Thursday, November 18, 2010

Breathing is So Underrated

Today I called my friend Maryanne to wish her a happy birthday. We bemoaned the craziness of our schedules and frustration at not being able to see each other as often as we'd like. She asked how I was feeling. "Today's the first day in weeks that I've had a chance to breathe," I said. "Breathing is so underrated."

We laughed. Then she said, "You should blog that. A one-line blog post."

So here it is: Breathing is so underrated!

Happy birthday, Maryanne!

Monday, November 15, 2010

Listening to the Leaves

"Listen," said Jim.

We were an hour into a hike in Norvin Green State Forest. One we'd never done before. The trail's incessant downward slope had just begun to ease, and the dense woods opened on either side. The forest floor was blanketed in gold, fallen leaves covering every surface as far as we could see.

We stopped walking. In the quiet, I heard a stream gurgling off to the right. Nothing more.

"Let's see if we can hear the leaves falling," said Jim. We looked around. In the wide expanse, a dozen or so papery-brown oak leaves drifted down from high up in the almost-bare branches. Lazily at first, then gaining a sense of urgency as they got closer to the ground. As if eager to join their predecessors.

At first I heard nothing. Then, just off to our left, a golden maple leaf landed. With a sound tough to put into words. Like the whisper of snowflakes falling in the dark. Or the hush of the first raindrops that herald a summer storm. Or a breath, exhaled so softly it can only be heard in a silent room.

A breeze swept through the treetops and sent several dozen leaves showering down. The air filled with the faint rustle of their journey to earth. As they came to rest, barely disturbing their brothers and sisters and cousins, they became invisible. Stitched instantly by hidden hands into autumn's colorful quilt. Richly cushioning our boots as we resumed our walk.

Monday, November 8, 2010


Three weeks ago I took a giant leap out of my comfort zone. Completely dissatisfied with the way age is affecting my face, I decided to embark on a skin treatment program that would involve several months of sticking with an exacting, twice-a-day regimen. As an added bonus, the first three to six weeks would be characterized by extreme redness, itching, peeling and burning.

Sounds like fun, doesn't it? I mean, who wouldn't jump at the chance to walk around looking like a burn victim for a month or two? Especially a woman like me, whose job involves seeing people--lots of people--every day. But I'm a graduate of the no-pain-no-gain school of life. So after some sweet-talking by my favorite cosmetic surgeon, I plunked down my credit card, took home my bag of bottles and tubes, and plunged in.

Four days later, I woke up, looked in the mirror, and started to cry. What the hell had I been thinking? Thankfully, the doctor's office surprised me with a support call, and I was relieved to hear that what was happening was normal.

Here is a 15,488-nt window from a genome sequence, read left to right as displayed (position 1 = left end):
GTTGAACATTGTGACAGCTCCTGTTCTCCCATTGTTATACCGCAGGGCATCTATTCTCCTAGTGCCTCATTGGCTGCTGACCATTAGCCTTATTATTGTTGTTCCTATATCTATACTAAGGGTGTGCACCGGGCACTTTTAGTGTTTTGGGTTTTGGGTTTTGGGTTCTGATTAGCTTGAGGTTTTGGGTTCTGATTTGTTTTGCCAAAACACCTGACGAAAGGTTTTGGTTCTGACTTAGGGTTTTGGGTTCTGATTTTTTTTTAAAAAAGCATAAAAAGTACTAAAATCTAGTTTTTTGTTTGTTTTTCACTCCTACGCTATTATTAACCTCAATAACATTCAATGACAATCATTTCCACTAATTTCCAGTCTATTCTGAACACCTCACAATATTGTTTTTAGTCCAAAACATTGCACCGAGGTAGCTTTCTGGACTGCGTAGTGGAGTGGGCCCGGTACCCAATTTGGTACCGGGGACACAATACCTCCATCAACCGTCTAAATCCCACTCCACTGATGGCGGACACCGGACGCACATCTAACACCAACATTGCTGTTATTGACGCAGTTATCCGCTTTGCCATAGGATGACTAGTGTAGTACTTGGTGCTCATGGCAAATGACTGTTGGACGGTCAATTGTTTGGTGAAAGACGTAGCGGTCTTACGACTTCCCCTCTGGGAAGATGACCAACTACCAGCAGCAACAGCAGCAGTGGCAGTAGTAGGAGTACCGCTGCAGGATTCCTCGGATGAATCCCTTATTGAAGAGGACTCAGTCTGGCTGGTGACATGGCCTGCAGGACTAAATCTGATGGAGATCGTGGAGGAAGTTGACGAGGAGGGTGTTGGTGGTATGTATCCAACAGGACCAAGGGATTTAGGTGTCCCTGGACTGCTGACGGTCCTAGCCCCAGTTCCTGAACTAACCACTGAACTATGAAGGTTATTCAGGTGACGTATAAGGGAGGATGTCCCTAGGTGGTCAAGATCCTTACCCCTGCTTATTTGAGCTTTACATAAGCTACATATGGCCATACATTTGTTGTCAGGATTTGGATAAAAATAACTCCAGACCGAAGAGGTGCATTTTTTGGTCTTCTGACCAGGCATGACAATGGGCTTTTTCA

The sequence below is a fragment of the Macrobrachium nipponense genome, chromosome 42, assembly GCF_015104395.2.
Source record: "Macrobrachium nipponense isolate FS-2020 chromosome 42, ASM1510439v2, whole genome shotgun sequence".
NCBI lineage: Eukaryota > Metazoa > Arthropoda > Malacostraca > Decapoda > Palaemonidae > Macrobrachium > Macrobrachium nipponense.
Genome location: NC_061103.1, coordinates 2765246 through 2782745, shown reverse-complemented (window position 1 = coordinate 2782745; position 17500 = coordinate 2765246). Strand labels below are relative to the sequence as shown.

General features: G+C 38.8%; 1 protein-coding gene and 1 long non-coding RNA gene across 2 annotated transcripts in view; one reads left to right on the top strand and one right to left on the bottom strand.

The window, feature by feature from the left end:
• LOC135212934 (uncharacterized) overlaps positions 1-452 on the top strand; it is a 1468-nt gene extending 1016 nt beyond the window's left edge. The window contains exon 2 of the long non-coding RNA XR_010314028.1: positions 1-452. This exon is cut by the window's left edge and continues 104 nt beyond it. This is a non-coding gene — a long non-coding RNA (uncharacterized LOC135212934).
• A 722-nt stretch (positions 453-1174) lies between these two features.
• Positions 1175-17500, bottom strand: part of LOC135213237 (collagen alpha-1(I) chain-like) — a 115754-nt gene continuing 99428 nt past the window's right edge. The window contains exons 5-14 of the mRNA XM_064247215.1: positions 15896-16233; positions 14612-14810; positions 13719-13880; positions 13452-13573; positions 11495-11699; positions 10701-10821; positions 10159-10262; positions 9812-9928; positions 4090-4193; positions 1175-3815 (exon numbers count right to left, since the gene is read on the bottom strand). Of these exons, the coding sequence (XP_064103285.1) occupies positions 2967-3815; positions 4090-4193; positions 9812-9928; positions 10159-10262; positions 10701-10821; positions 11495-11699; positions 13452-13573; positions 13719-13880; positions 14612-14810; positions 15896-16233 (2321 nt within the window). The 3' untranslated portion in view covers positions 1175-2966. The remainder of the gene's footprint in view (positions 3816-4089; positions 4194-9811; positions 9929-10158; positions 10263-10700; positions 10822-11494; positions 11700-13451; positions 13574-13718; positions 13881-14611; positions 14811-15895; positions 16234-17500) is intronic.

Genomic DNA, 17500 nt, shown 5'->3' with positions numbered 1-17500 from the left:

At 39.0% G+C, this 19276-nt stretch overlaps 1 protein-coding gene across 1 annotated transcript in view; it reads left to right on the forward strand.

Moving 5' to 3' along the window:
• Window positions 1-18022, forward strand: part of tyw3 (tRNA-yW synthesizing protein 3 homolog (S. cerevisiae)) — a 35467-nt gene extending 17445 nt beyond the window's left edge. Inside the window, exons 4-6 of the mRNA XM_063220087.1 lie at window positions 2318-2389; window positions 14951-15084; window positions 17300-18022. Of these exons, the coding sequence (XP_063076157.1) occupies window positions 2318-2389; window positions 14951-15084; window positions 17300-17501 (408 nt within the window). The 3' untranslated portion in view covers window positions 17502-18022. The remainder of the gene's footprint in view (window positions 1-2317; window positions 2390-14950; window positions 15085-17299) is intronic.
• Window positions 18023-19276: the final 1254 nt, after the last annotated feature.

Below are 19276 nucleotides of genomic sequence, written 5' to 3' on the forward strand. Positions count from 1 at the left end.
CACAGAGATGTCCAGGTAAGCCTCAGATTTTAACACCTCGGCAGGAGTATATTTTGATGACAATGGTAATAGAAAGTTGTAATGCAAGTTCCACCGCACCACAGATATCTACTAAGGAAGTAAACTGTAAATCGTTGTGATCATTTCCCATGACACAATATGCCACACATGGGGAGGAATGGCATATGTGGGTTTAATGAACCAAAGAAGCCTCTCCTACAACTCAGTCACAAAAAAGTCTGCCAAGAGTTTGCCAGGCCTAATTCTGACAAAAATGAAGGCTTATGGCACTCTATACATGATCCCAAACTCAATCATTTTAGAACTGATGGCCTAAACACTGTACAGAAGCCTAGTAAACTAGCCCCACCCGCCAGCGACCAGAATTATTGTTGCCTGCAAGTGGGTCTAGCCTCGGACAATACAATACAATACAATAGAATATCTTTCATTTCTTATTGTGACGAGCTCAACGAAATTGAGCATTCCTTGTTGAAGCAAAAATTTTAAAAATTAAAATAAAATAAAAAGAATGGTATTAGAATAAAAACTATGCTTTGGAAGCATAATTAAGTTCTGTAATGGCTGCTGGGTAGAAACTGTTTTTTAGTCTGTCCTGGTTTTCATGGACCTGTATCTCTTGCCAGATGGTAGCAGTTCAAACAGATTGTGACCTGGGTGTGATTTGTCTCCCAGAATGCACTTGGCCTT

Ten days later, I looked ten times worse. My face was red, sore, burning, itching. Yawning hurt. Smiling too often induced unsightly peeling. I pretty much kept my mouth shut about the discomfort. After all, I'd brought it on myself, hadn't I? A second support call (this time from my doctor's wife!) and a pep talk from my friend Maryanne (who had encouraged me to do this after experiencing positive results herself) lifted my spirits.

Wednesday was my first office visit. I arrived feeling confident that things were progressing nicely and sensing a glimmer of light at the end of the tunnel. After announcing his pleasure at the degree of my redness, he gleefully announced, "Let's speed up the process!" and told me to double the dosage. What could I expect next? "More peeling, but you'll get through this phase faster." I could hardly contain my excitement.

And what timing! Saturday I was co-hosting a party celebrating my parents' 80th birthdays and 60th wedding anniversary. How could I face a roomful of people--three-quarters of whom I hadn't seen in at least 10 years--with this face? Emboldened by panic, I asked, "Can the speeding-up part wait a few days?" After explaining my dilemma, he smiled kindly and said, "Sounds like it's time for an escape!"

Escape? What a concept. Turns out that if you stop using the treatment products for three days and slather on a blend of moisturizer and cortizone cream instead--voila! Your skin returns to normal. Without reversing the progress you've made. No one at the party noticed a thing. And I could smile without my skin cracking!

Last night I got back on the wagon with mixed emotions. I dread the return of the peeling. But this little break revealed positive changes in my skin. And now I'm convinced that putting up with the next few weeks will be well worth the trouble. Isn't that what "escape" is all about? Getting away from an experience that feels overwhelming so you can regain your perspective. If only it was always as simple as dabbing on some cream.